2012 Trafficking in Persons Report - Afghanistan
|Publisher||United States Department of State|
|Publication Date||19 June 2012|
|Cite as||United States Department of State, 2012 Trafficking in Persons Report - Afghanistan, 19 June 2012, available at: http://www.refworld.org/docid/4fe30cea3c.html [accessed 29 September 2016]|
|Disclaimer||This is not a UNHCR publication. UNHCR is not responsible for, nor does it necessarily endorse, its content. Any views expressed are solely those of the author or publisher and do not necessarily reflect those of UNHCR, the United Nations or its Member States.|
AFGHANISTAN (Tier 2 Watch List)
Afghanistan is a source, transit, and destination country for men, women, and children subjected to forced labor and sex trafficking. Trafficking within Afghanistan is more prevalent than transnational trafficking. The majority of victims are children, and during the year, IOM reported that younger boys and girls were increasingly subjected to forced labor in carpet-making factories and domestic servitude, and in commercial sexual exploitation, forced begging, and transnational drug smuggling within Afghanistan and in Pakistan, Iran, and Saudi Arabia. Some families knowingly sell their children for forced prostitution, including for bacha baazi – where wealthy men use groups of young boys for social and sexual entertainment. Other families send their children with brokers for employment but the children end up in forced labor. Opium-farming families sell their children – especially girls – to settle debts with opium traffickers. According to the government and the UN, insurgent groups forcibly use children between 12 to 16 years old as suicide bombers. Some Afghan families, including children, are trapped in debt bondage in the brick-making industry in eastern Afghanistan. Some Afghan women and girls are subjected to forced prostitution and domestic servitude in Pakistan, Iran, and India. There were reports of women and girls from the Philippines, Kyrgyzstan, Pakistan, Sri Lanka, Iran, Tajikistan, and China being forced into prostitution in Afghanistan. Under the pretense of high-paying employment opportunities, labor recruiting agencies lure foreign workers, including those from Sri Lanka, Nepal, India, Iran, Pakistan, and Tajikistan, to Afghanistan, and traffickers lure Afghan villagers to Afghan cities or to India or Pakistan, and then sometimes subject them to forced labor or forced prostitution after their arrival. Afghan men are subjected to forced labor and debt bondage in the agriculture and construction sectors in Iran, Pakistan, Greece, the Gulf states, and possibly southeast Asian countries. During 2011, one Azerbaijani victim was identified in Afghanistan and two Afghan victims were identified in Serbia.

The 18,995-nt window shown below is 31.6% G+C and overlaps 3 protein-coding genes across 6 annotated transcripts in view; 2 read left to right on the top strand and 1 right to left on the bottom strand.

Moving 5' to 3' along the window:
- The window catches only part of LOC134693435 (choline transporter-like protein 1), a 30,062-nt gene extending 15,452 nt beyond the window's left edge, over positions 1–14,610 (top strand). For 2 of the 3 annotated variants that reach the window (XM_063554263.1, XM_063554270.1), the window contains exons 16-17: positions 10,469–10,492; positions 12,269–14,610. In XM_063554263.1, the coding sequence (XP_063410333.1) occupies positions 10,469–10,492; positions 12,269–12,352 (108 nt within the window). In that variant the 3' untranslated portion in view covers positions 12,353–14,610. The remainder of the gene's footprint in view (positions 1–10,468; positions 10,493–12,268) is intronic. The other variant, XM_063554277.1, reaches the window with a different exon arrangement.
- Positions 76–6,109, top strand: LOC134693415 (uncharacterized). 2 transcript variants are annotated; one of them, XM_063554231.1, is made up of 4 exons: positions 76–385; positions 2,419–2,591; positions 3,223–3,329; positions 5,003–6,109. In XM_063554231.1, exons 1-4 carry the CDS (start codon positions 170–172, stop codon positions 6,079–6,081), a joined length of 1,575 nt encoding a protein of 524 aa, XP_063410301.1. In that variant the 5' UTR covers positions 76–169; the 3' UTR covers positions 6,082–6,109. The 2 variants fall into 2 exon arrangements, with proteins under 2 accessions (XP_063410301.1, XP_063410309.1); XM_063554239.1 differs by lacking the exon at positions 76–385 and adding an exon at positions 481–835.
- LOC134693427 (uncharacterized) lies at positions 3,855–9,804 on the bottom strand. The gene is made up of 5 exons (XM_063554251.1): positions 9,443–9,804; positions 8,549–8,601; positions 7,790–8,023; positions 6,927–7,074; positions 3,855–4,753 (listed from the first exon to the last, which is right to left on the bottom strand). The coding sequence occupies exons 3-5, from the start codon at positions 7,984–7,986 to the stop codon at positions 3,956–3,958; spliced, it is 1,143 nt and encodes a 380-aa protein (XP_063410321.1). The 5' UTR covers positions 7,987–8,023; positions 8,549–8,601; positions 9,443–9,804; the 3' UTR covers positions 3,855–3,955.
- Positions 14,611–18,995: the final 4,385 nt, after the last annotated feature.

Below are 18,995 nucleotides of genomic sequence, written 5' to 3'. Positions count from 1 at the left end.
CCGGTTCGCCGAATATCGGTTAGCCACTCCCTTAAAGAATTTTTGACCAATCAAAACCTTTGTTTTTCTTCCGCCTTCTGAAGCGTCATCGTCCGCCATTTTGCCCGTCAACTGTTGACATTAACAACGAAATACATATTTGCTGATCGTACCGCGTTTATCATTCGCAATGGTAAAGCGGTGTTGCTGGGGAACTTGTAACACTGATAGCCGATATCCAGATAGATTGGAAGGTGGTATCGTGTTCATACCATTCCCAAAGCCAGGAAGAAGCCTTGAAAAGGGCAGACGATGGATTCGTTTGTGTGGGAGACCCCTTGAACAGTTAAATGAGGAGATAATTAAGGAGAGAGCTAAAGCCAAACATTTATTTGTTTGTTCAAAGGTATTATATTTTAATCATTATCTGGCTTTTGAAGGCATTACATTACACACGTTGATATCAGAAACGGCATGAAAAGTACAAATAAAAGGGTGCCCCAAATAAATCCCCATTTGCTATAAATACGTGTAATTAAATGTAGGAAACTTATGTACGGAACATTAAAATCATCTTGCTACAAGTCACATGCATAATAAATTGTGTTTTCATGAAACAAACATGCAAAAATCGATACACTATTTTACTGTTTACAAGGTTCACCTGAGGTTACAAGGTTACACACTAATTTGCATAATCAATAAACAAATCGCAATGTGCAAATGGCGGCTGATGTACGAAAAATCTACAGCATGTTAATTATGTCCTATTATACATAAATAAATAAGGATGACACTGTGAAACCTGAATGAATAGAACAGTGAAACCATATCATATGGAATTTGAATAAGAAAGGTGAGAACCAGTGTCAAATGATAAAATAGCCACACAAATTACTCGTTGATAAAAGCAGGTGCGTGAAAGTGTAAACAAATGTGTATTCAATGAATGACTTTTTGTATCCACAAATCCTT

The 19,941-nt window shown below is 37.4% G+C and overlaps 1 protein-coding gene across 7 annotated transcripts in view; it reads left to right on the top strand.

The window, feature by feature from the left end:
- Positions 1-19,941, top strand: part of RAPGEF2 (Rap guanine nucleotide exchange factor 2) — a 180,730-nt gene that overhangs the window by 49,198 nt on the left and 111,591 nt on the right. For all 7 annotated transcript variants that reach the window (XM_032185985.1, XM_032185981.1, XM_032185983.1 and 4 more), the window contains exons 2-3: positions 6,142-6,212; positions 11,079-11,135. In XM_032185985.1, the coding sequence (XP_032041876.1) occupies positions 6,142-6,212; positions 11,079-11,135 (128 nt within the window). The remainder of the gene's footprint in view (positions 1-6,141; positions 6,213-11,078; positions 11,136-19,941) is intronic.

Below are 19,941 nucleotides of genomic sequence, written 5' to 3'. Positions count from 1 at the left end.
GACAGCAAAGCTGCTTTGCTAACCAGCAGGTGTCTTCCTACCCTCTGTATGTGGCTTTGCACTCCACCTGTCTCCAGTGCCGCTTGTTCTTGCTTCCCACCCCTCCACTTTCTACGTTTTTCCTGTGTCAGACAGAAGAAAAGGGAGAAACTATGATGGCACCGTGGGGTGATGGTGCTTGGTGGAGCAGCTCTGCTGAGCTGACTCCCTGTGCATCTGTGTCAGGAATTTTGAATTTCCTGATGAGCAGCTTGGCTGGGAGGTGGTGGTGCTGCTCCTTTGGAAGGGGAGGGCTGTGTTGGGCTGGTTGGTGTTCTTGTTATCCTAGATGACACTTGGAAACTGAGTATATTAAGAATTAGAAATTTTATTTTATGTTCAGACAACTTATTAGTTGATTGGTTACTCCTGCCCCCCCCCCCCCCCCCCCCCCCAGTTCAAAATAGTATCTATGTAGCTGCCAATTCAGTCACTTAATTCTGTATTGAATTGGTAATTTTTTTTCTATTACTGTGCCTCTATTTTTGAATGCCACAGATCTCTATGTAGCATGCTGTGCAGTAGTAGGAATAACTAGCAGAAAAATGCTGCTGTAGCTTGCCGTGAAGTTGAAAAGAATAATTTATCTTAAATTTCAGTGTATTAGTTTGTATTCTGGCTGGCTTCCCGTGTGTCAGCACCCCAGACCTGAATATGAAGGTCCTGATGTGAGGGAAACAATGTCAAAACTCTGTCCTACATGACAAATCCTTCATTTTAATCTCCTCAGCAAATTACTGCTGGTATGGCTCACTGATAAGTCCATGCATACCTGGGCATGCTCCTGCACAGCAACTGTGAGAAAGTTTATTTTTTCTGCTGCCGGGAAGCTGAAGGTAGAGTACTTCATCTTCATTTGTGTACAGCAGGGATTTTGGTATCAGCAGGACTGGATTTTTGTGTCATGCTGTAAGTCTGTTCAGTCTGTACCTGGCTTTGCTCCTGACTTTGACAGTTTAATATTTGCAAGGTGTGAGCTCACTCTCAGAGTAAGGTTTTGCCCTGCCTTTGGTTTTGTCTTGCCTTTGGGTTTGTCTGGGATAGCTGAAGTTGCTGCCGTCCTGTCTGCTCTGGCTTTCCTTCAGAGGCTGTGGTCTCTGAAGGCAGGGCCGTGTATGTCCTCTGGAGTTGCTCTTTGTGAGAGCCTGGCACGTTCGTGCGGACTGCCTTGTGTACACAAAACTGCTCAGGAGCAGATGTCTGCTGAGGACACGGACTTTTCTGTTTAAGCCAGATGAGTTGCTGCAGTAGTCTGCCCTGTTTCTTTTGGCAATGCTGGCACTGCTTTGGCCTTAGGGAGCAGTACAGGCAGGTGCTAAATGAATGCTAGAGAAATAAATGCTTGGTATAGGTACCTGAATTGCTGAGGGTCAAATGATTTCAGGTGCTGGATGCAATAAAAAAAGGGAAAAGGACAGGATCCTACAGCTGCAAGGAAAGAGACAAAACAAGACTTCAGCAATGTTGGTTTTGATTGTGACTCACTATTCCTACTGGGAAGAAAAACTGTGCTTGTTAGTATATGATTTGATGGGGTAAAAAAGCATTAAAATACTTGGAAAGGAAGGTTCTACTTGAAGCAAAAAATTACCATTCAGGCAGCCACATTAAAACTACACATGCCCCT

The Government of Afghanistan does not fully comply with the minimum standards for the elimination of trafficking in persons. The government has not shown evidence of increasing efforts to address human trafficking compared to the previous year; therefore, Afghanistan is placed on Tier 2 Watch List for a third consecutive year. Afghanistan was granted a waiver from an otherwise required downgrade to Tier 3 because its government has a written plan that, if implemented, would constitute making significant efforts to bring itself into compliance with the minimum standards for the elimination of trafficking, and would devote sufficient resources to implement that plan. The Afghan government did not prosecute or convict trafficking offenders under its 2008 law, and it reportedly punished trafficking victims for offenses they committed as a direct result of being trafficked. The level of understanding of human trafficking among Afghan government officials and the government's institutional capacity to combat human trafficking remained very low. Civil society groups reported, nonetheless, that the government showed evidence of increased political will in combating trafficking.